Tarpon Springs, population 25,000, is a small town with a big history. Located on Florida’s west coast, just north of Clearwater, the town sits on the Gulf of Mexico alongside an underwater treasure trove of sea sponges.
In fact, sea sponges put Tarpon Springs on the map back in the early 1900s when two men launched what would soon become a major sea sponge industry. It was John K. Cheyney who operated the first sponge fishing boat, using hooks to collect the sponges from the ocean floor. But the hooks often damaged the sponges.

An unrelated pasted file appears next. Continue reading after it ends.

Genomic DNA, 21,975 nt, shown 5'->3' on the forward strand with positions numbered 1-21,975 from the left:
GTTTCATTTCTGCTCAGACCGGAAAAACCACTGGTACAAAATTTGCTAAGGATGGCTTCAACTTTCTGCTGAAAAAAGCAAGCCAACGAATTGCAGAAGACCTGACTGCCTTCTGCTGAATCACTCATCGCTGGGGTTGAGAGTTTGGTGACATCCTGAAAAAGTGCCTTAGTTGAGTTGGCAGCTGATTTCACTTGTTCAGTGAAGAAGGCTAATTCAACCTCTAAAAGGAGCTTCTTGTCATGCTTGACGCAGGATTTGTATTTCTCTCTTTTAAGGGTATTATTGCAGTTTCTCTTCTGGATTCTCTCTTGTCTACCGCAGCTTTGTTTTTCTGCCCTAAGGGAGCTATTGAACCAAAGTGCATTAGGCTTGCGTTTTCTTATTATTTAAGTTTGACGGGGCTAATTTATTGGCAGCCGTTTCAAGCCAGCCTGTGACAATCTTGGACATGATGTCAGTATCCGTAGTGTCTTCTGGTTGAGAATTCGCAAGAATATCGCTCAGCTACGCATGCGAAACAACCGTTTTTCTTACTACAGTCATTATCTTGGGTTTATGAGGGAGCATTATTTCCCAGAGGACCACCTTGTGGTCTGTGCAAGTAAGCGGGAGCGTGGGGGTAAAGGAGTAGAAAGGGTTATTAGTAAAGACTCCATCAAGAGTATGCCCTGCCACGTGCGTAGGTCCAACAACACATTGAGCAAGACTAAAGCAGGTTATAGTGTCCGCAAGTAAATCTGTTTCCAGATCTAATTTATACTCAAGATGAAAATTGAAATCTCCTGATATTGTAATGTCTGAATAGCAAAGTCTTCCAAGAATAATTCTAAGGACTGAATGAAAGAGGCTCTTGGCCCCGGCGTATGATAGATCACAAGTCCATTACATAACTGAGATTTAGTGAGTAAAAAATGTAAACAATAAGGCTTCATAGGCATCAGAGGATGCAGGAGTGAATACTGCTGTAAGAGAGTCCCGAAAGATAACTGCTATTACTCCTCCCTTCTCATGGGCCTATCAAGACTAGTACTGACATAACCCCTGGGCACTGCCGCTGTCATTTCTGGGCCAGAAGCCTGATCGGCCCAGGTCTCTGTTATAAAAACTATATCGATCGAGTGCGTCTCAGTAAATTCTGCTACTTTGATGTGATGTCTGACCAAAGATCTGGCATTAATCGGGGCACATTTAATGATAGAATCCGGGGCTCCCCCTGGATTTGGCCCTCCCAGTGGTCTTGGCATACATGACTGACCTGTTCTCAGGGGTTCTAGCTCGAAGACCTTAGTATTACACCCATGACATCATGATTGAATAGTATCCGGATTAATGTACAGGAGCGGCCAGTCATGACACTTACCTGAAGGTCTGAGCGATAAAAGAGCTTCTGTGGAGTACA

Enter Greek immigrant John Cocoris, who began working with Cheyney and introduced him to sponge diving. Divers would retrieve the valuable sea sponges by hand, limiting damage to the goods. Soon, Cocoris brought many divers from his homeland in the Greek Islands to Tarpon Springs, and the business flourished.
Tarpon Springs’ natural sea sponges represented Florida’s biggest industry for some 30 years, bigger even than tourism or citrus fruits. And it continues to thrive today.
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